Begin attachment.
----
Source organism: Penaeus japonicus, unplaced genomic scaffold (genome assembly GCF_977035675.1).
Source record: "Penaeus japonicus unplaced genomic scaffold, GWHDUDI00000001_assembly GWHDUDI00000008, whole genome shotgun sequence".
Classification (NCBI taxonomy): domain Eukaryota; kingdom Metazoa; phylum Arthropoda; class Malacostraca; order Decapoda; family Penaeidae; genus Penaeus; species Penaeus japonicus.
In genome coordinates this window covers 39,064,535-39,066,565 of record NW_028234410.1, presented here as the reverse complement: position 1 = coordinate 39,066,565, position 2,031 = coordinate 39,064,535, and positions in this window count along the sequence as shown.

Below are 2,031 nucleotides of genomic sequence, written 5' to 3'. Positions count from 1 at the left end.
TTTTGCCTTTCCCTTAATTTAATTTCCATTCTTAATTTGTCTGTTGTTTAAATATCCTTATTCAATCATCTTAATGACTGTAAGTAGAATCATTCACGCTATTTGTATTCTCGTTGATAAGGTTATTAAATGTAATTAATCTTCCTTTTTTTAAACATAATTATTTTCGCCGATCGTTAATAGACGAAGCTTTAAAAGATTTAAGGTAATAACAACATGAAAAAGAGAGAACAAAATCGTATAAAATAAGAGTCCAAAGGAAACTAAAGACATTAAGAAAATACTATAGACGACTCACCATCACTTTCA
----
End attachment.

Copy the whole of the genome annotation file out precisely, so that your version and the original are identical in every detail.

Source organism: Penaeus japonicus, unplaced genomic scaffold (genome assembly GCF_977035675.1).
Source record: "Penaeus japonicus unplaced genomic scaffold, GWHDUDI00000001_assembly GWHDUDI00000008, whole genome shotgun sequence".
Classification (NCBI taxonomy): domain Eukaryota; kingdom Metazoa; phylum Arthropoda; class Malacostraca; order Decapoda; family Penaeidae; genus Penaeus; species Penaeus japonicus.
In genome coordinates this window covers 39,064,535-39,066,565 of record NW_028234410.1, presented here as the reverse complement: position 1 = coordinate 39,066,565, position 2,031 = coordinate 39,064,535, and positions in this window count along the sequence as shown.

Below are 2,031 nucleotides of genomic sequence, written 5' to 3'. Positions count from 1 at the left end.
TTTTGCCTTTCCCTTAATTTAATTTCCATTCTTAATTTGTCTGTTGTTTAAATATCCTTATTCAATCATCTTAATGACTGTAAGTAGAATCATTCACGCTATTTGTATTCTCGTTGATAAGGTTATTAAATGTAATTAATCTTCCTTTTTTTAAACATAATTATTTTCGCCGATCGTTAATAGACGAAGCTTTAAAAGATTTAAGGTAATAACAACATGAAAAAGAGAGAACAAAATCGTATAAAATAAGAGTCCAAAGGAAACTAAAGACATTAAGAAAATACTATAGACGACTCACCATCACTTTCA